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    eDiscovery Data Processing 101

    May 23, 2018

    By Brian Pick, Client Director at CDS, and Pete Lwin, Senior Project Engineer at CDS.

    Before any raw or native data can be reviewed for eDiscovery, it must first be “processed.” For those new to eDiscovery, the jargon and steps involved in data processing can be confusing. Our goal is to demystify data processing by describing what happens during this phase of eDiscovery at a high level and explaining some common processing terms and phrases.

    Initial Specifications:

    In many matters, especially those involving Government Agencies, parties will provide Processing Specifications (a set of instructions outlining how data should be processed) or Production Specifications (a set of instructions outlining how data must be produced). Production Specifications or “specs” often impact data processing since certain information or metadata being produced must be captured at the onset during processing.

    Processing Steps:

    During the Data Processing phase, documents are ingested (copied into) a review platform (database) where the below items take place:

    1. Native files are unpacked/expanded so that a single file becomes multiple separate records. For example, a single email with an attachment becomes two records, a parent email and child attachment. This is what is meant by the commonly used term Extracting Attachments during processing. Metadata from each record is extracted and preserved (retaining original values) and normalized (for example, all dates conform to the same format). All extracted metadata is placed into its own field which becomes viewable and searchable within the review platform. This allows users to search for all emails from a certain individual or allows users to only find Microsoft Word documents. Finally, each separate record receives a Control Number or Document ID (a unique number and way to track documents during review and then again when they are produced or bates stamped multiple times, so they can be identified regardless of whether they have the same file name.
    2. Other common processing elements include:
    • Optical Character Recognition or OCR which involves taking an image, often a scanned document or PDF that is stored as a picture file as opposed to text, and automatically detecting each character, letter, and word, thus making the documents searchable by keywords.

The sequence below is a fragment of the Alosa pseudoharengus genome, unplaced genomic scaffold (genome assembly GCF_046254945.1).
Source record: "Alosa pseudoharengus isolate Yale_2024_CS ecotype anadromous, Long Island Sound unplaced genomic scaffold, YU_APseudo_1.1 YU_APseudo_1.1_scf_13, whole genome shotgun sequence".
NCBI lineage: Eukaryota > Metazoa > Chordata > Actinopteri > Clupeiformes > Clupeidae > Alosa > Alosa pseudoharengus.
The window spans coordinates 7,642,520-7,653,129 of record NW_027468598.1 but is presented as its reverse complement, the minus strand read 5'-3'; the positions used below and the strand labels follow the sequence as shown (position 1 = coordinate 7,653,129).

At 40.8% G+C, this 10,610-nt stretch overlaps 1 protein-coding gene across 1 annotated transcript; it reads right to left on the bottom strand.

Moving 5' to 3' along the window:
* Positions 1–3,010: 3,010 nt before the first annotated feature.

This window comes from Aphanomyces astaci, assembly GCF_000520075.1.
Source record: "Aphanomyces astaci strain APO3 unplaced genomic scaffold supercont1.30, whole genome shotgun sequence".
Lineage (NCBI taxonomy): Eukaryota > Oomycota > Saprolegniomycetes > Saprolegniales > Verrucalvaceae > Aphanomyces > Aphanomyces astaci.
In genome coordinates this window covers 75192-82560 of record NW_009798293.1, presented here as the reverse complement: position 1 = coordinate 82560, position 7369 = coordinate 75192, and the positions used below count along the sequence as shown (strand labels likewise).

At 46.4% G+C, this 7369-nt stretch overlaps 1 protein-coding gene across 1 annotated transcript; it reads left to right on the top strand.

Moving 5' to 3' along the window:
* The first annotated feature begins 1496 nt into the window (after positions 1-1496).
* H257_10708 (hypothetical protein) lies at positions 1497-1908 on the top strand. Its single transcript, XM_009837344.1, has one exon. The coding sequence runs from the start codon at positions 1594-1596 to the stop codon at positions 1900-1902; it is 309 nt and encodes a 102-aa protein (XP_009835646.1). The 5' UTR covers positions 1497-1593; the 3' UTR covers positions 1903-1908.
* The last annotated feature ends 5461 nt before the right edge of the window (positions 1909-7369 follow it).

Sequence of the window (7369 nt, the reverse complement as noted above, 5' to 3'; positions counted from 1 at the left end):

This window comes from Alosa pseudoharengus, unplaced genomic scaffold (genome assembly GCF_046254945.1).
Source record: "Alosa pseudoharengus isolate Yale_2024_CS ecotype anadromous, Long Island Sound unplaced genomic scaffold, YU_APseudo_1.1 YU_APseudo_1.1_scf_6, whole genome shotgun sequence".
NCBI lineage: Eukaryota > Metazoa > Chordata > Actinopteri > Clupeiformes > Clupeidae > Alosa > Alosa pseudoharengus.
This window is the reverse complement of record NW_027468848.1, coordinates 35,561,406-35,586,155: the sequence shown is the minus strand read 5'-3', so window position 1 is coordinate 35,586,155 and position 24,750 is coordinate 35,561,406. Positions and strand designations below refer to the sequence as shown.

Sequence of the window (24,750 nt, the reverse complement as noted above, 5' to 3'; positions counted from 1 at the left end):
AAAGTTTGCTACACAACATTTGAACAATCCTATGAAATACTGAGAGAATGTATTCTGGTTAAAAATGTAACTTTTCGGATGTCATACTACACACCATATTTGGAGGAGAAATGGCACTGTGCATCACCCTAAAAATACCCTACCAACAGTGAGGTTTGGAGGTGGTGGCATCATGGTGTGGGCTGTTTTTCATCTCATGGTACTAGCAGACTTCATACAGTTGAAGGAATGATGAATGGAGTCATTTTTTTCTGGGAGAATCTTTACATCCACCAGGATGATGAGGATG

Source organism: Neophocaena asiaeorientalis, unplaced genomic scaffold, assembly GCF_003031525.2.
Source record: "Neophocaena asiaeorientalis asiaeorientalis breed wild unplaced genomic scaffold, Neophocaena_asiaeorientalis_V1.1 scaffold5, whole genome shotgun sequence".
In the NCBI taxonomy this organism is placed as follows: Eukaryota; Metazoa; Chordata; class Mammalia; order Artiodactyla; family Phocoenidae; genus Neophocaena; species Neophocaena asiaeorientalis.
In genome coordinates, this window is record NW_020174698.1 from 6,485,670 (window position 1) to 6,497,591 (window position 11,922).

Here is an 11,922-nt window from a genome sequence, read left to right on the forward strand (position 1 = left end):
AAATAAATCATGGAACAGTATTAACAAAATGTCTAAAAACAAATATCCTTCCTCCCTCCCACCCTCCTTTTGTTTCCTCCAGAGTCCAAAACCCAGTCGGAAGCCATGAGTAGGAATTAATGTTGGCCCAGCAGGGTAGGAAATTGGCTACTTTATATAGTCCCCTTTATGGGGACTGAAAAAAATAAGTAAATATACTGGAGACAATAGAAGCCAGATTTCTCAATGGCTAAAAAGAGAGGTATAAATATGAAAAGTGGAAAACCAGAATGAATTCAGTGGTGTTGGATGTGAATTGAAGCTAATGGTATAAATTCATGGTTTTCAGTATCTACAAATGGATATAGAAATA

• Embedded Object Extraction is also done. Embedded objects are files contained within other files. The most common examples are a Word document someone adds to another Word document with the second document as an icon making it clickable to open or an Excel file with underlying data and numbers embedded as a visual chart in a PowerPoint file. Extracting embedded objects means that the Excel file is extracted from the PowerPoint file and loaded as a separate record. The Excel file would be considered a “child” of the PowerPoint. Not extracting embedded objects could potentially mean content and files could be produced that are not easily viewable during review. Certain embedded objects, called Inline Images (images pasted into the body of another document, such as email signature logos) are often excluded during the embedded object extraction process.
    • A Processing Time Zone will also be chosen to indicate which time zone to display dates and times on documents that are imaged or produced since time zone is not typically specified.
    1. Using the extracted metadata fields, documents are then culled (filtered out or set to the side). The most common document culling techniques are: date filtering (only including documents within a certain time frame), deduplication (removing 100% identical documents that might exist within the same custodian’s files, or in multiple custodians files), deNISTing (removing known system files that do not contain any user generated content), and Search Terms (only including documents that contain a certain key word or search condition such as Term X within 2 words of Term A). When deduplication is performed, in most cases a DupeCustodian field is created which captures the names of custodians whose version of a file was deduped out, so it can be determined who else had a copy of all documents.

    Once all of these steps are completed, data can be uploaded (or published) to the document review platform and indexed. At this point, CDS Project Managers and Consultants help clients efficiently and cost-effectively decide on the best approach to accomplish review goals and get through their data sets. Learn more about CDS’ Early Case Assessment toolkit or contact us regarding how we can help you manage your eDiscovery.